- Citron Research says the marijuana company Kronos is one third of its present value.
- In particular, Citron says that Cronos has deceived investors by eliminating key information from disclosure.
- After the note, Cronos fell by as much as 10%.
- Follow Cronos in real time here.
Citron Research – a short trading company with a history of wiping stock prices and managed by Andrew Lev – has a new goal: cannabis stocks.
The report, published on Thursday, states that Kronos, one of the most valuable publicly traded marijuana companies, costs about one-third of its current price: $ 3.50 per share.
"Citron would like to inform investors about the cautiousness of the current and real green haste," the firm said.
"Although advertising is too large and the ban is 100 years from now, it is very important to understand that there are more than 100 licensed producers in the Canadian landscape, and ultimately they will lose more than the winners."
In particular, Citron refers to the lack of disclosure of information from the firm, which trades only in Canada, unlike some of its competitors listed in the US – about major events. First, Citron criticized Cronos's lack of features regarding its supply agreements to the province and notes that all other suppliers, including the competitor Canopy Growth, indicated the amounts they used for delivery.
"Cronos management seems to be deceiving the investment community, deliberately not disclosing the size of its distribution agreements with the provinces – unlike any other major cannabis player," Citron wrote.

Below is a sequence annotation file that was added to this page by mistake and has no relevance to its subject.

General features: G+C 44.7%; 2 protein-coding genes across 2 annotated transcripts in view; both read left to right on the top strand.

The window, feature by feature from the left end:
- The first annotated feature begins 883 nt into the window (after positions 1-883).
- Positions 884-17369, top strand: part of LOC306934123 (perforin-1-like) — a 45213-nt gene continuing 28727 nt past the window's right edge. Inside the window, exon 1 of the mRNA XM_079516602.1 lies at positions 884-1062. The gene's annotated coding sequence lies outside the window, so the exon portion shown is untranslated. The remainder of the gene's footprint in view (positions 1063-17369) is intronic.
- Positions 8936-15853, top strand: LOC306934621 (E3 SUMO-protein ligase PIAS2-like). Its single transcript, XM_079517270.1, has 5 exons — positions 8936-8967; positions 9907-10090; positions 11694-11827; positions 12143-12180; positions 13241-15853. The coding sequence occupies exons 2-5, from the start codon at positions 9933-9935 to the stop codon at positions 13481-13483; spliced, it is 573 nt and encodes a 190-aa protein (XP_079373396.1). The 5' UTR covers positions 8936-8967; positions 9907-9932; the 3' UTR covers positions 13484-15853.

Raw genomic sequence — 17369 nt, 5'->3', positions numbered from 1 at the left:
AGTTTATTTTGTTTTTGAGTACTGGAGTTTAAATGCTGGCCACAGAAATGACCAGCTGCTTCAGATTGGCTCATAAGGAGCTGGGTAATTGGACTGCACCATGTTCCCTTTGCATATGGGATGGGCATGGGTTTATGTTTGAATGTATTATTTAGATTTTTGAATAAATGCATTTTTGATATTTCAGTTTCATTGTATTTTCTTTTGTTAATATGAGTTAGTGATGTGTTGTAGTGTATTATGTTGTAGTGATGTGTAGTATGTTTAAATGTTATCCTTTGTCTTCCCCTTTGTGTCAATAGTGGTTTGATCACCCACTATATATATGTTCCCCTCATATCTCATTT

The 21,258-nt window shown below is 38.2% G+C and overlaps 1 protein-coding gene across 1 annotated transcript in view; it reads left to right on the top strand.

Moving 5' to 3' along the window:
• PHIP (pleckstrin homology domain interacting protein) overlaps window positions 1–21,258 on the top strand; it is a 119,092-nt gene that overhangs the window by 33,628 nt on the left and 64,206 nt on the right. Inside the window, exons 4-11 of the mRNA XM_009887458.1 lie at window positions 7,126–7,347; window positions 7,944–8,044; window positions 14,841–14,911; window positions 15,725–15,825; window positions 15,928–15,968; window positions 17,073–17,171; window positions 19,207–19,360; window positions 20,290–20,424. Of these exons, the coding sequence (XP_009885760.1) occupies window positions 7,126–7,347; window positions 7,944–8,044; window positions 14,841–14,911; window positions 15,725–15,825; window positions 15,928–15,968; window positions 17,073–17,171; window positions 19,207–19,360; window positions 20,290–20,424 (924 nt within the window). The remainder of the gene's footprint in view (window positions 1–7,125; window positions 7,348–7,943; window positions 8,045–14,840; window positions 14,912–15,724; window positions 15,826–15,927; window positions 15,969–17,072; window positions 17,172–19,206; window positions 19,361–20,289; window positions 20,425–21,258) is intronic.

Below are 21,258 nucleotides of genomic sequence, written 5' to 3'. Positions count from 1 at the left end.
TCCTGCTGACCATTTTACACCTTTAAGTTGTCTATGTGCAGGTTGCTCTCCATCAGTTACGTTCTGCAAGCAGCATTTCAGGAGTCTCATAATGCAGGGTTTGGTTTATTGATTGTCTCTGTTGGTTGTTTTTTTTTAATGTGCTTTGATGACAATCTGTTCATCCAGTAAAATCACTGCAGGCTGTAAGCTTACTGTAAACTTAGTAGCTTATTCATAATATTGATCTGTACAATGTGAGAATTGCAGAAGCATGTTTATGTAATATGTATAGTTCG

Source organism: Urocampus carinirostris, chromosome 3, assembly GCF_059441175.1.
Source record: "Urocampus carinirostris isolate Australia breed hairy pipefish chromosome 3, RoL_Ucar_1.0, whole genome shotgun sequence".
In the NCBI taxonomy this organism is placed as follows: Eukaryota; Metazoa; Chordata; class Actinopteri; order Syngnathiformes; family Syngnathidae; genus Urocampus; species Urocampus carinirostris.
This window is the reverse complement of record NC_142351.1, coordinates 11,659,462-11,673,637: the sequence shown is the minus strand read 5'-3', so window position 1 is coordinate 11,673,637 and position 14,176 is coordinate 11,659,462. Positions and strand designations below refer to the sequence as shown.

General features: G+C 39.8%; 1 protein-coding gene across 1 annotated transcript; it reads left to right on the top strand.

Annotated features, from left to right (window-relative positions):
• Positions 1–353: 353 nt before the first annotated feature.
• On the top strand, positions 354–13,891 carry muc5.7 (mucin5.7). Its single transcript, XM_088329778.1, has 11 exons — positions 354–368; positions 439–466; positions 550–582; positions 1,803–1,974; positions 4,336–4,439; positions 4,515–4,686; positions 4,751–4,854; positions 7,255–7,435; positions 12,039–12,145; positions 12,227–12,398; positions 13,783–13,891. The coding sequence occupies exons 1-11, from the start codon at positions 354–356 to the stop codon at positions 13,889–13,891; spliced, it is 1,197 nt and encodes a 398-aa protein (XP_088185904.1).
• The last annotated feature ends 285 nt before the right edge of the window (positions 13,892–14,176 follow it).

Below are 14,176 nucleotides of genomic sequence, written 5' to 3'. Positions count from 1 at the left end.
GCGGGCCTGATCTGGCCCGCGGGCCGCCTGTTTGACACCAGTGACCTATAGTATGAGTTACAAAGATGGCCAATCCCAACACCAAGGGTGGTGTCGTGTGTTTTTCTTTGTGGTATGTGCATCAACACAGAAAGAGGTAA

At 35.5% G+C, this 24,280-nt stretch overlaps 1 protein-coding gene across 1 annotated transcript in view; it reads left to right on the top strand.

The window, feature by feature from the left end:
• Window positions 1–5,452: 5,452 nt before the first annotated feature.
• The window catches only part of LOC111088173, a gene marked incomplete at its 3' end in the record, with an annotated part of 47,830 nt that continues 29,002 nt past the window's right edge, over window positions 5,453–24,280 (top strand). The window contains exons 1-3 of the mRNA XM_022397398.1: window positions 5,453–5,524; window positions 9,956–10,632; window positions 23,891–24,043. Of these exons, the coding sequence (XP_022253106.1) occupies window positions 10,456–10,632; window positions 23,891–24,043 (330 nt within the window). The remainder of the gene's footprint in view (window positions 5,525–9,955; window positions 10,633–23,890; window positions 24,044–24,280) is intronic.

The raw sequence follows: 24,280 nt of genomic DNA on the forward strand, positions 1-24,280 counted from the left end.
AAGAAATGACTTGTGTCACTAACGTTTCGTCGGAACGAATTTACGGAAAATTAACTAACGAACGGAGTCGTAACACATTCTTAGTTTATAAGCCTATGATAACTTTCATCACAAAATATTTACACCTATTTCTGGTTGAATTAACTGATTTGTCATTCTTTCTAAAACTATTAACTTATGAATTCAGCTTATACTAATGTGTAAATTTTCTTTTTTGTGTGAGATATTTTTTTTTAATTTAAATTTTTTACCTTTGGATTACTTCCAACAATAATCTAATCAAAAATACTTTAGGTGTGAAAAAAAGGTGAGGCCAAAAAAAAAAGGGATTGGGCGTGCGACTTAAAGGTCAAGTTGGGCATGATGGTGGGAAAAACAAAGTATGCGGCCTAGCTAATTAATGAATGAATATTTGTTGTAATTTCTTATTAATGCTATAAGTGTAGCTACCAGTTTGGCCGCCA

"Our sources told us that this is due to the fact that the agreements are so small that they can never justify the premium investors who pay for the shares."
Citron also says that the main tip in May of the Cronos product in Germany was not disclosed to investors.
Cronos is a popular investment among traders at Robinhood, which tend to lean younger than traditional brokers. Currently, more than 96,000 holders are installed in the warehouse, the Robinhood website reports, compared with the month less than 60,000.
Cannabis stocks, including Cronos and its competitors, have shown impressive growth after investment from beverage manufacturers Constellation Brands and Lagunitas, but Citron says that reports that the British Diageo was interested in this space have already made investors pay a new deal in Cronos stock.
"Yes, Diageo will always deal with a company that has a history of infection, and has proven that they can not even produce a small amount of commercial product," Citron wrote. "This is NO EVENT. Citron considers it stupid even to discuss this, but it should be mentioned. "
The Cronos Group representative, who received an email, declined to comment on Citron's report, but said:Our securities offerings have been confirmed by reputable banks, and our esteemed advisers have completed all necessary legal checks in accordance with US and Canadian securities laws. "
Cronos shares fell to 10% on Thursday after the Citron report, but still rose 57% since their debut in March.
Citron and its founder Andrew Left earlier made reports against Click, Inogen, Wayfair, Netflix, and others. Left perhaps best known for his condemning the report for October 2015 what accused Valeant Pharmaceuticals of being a "pharmaceutical Enron" in which he helped raise questions about the firm's accounting and relations with the pharmaceutical firm Philidor.